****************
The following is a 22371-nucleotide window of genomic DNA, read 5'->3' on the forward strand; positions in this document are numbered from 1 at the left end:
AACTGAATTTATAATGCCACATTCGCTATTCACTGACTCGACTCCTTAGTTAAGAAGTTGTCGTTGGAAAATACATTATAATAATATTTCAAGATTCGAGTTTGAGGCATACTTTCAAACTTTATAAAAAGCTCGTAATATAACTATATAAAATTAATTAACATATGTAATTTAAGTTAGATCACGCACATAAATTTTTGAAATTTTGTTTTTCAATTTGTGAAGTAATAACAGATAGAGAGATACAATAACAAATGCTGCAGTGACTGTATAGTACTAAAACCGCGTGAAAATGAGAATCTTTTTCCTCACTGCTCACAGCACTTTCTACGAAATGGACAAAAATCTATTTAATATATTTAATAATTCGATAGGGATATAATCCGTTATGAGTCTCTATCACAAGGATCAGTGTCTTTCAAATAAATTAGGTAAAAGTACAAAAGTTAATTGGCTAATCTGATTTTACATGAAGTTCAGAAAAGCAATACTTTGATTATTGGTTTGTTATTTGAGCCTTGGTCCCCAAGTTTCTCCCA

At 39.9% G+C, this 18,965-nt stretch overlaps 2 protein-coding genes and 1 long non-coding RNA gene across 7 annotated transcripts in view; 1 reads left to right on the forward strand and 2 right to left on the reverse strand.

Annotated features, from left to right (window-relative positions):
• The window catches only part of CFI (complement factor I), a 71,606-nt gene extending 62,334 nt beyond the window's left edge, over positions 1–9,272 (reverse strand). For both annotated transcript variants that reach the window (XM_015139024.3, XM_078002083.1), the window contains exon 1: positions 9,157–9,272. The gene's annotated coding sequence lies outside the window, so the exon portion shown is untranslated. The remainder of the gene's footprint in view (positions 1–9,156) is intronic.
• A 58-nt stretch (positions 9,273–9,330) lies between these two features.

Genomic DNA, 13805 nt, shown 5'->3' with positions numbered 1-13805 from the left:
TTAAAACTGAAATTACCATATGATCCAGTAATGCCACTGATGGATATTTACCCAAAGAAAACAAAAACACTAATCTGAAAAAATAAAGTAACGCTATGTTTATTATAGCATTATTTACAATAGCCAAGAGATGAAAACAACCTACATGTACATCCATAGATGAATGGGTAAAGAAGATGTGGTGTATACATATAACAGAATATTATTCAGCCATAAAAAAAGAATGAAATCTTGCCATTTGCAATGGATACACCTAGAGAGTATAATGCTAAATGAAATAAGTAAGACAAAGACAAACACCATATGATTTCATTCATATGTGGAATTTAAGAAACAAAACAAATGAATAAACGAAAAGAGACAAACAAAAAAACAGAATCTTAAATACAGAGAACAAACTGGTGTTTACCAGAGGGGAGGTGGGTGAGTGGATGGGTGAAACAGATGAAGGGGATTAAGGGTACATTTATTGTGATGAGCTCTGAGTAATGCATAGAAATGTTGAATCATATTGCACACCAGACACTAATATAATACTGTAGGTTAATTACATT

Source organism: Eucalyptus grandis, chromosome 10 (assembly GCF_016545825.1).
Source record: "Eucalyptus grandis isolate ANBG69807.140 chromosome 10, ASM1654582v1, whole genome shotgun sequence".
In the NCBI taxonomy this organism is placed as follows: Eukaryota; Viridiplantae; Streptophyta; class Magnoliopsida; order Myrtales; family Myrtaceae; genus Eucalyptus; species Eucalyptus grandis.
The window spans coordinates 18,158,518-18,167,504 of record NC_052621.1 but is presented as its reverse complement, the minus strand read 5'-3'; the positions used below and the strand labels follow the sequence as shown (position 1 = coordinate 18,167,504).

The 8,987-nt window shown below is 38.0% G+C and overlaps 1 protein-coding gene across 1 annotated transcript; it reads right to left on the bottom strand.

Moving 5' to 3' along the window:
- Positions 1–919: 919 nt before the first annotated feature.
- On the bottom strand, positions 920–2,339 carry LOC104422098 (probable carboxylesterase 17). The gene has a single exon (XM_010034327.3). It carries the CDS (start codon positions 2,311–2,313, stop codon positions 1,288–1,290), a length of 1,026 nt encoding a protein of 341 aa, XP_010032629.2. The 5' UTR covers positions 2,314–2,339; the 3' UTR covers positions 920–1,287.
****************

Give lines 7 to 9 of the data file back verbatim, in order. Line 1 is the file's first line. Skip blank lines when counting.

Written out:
Genomic DNA, 13805 nt, shown 5'->3' with positions numbered 1-13805 from the left:
TTAAAACTGAAATTACCATATGATCCAGTAATGCCACTGATGGATATTTACCCAAAGAAAACAAAAACACTAATCTGAAAAAATAAAGTAACGCTATGTTTATTATAGCATTATTTACAATAGCCAAGAGATGAAAACAACCTACATGTACATCCATAGATGAATGGGTAAAGAAGATGTGGTGTATACATATAACAGAATATTATTCAGCCATAAAAAAAGAATGAAATCTTGCCATTTGCAATGGATACACCTAGAGAGTATAATGCTAAATGAAATAAGTAAGACAAAGACAAACACCATATGATTTCATTCATATGTGGAATTTAAGAAACAAAACAAATGAATAAACGAAAAGAGACAAACAAAAAAACAGAATCTTAAATACAGAGAACAAACTGGTGTTTACCAGAGGGGAGGTGGGTGAGTGGATGGGTGAAACAGATGAAGGGGATTAAGGGTACATTTATTGTGATGAGCTCTGAGTAATGCATAGAAATGTTGAATCATATTGCACACCAGACACTAATATAATACTGTAGGTTAATTACATT

Source organism: Eucalyptus grandis, chromosome 10 (assembly GCF_016545825.1).